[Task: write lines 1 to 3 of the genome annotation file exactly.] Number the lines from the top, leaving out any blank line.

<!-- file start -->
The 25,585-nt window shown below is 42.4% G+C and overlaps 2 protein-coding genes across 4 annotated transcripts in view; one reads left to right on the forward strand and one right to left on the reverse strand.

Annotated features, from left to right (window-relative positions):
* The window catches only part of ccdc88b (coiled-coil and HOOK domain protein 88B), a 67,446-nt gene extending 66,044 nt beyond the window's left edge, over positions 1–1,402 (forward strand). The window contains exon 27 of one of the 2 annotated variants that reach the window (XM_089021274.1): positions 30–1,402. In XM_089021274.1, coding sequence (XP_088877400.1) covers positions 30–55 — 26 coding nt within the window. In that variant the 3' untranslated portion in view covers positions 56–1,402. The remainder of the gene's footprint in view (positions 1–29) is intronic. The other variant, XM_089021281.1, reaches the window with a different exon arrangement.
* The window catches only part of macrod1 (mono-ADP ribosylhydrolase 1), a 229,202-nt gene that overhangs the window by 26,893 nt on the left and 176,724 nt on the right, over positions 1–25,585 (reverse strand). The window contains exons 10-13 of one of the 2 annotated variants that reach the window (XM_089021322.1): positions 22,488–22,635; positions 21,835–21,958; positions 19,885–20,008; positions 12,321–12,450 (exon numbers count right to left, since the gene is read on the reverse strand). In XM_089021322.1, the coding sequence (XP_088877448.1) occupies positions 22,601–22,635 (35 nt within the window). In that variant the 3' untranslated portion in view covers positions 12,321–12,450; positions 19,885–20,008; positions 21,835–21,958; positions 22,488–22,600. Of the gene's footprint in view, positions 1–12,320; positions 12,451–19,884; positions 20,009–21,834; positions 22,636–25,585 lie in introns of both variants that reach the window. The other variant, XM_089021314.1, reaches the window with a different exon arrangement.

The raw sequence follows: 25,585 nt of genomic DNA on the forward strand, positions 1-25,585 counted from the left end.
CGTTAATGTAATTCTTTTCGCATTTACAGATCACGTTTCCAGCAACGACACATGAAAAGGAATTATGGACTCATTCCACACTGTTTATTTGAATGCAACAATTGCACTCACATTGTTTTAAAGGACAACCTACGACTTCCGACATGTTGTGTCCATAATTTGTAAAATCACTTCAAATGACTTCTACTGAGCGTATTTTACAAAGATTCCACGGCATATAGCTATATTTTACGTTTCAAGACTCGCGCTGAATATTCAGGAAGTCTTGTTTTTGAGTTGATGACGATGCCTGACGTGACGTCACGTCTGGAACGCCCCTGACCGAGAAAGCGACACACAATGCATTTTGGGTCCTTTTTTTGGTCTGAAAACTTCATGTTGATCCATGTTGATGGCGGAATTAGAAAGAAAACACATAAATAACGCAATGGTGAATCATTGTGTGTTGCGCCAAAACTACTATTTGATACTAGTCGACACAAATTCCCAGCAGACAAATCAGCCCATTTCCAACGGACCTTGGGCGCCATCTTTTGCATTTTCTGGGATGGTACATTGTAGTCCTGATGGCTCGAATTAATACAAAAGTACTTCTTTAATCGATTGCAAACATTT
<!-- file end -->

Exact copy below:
The 25,585-nt window shown below is 42.4% G+C and overlaps 2 protein-coding genes across 4 annotated transcripts in view; one reads left to right on the forward strand and one right to left on the reverse strand.

Annotated features, from left to right (window-relative positions):
* The window catches only part of ccdc88b (coiled-coil and HOOK domain protein 88B), a 67,446-nt gene extending 66,044 nt beyond the window's left edge, over positions 1–1,402 (forward strand). The window contains exon 27 of one of the 2 annotated variants that reach the window (XM_089021274.1): positions 30–1,402. In XM_089021274.1, coding sequence (XP_088877400.1) covers positions 30–55 — 26 coding nt within the window. In that variant the 3' untranslated portion in view covers positions 56–1,402. The remainder of the gene's footprint in view (positions 1–29) is intronic. The other variant, XM_089021281.1, reaches the window with a different exon arrangement.